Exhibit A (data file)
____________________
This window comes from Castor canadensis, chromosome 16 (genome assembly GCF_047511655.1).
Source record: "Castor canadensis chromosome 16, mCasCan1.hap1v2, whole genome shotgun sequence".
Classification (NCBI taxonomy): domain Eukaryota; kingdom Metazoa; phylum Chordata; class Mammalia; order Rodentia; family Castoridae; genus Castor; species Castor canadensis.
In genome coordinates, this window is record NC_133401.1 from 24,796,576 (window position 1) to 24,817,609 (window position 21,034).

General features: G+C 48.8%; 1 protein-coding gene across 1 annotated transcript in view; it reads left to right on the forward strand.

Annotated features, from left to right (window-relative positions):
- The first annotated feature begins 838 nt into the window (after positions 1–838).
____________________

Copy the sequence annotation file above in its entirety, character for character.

This window comes from Castor canadensis, chromosome 16 (genome assembly GCF_047511655.1).
Source record: "Castor canadensis chromosome 16, mCasCan1.hap1v2, whole genome shotgun sequence".
Classification (NCBI taxonomy): domain Eukaryota; kingdom Metazoa; phylum Chordata; class Mammalia; order Rodentia; family Castoridae; genus Castor; species Castor canadensis.
In genome coordinates, this window is record NC_133401.1 from 24,796,576 (window position 1) to 24,817,609 (window position 21,034).

General features: G+C 48.8%; 1 protein-coding gene across 1 annotated transcript in view; it reads left to right on the forward strand.

Annotated features, from left to right (window-relative positions):
- The first annotated feature begins 838 nt into the window (after positions 1–838).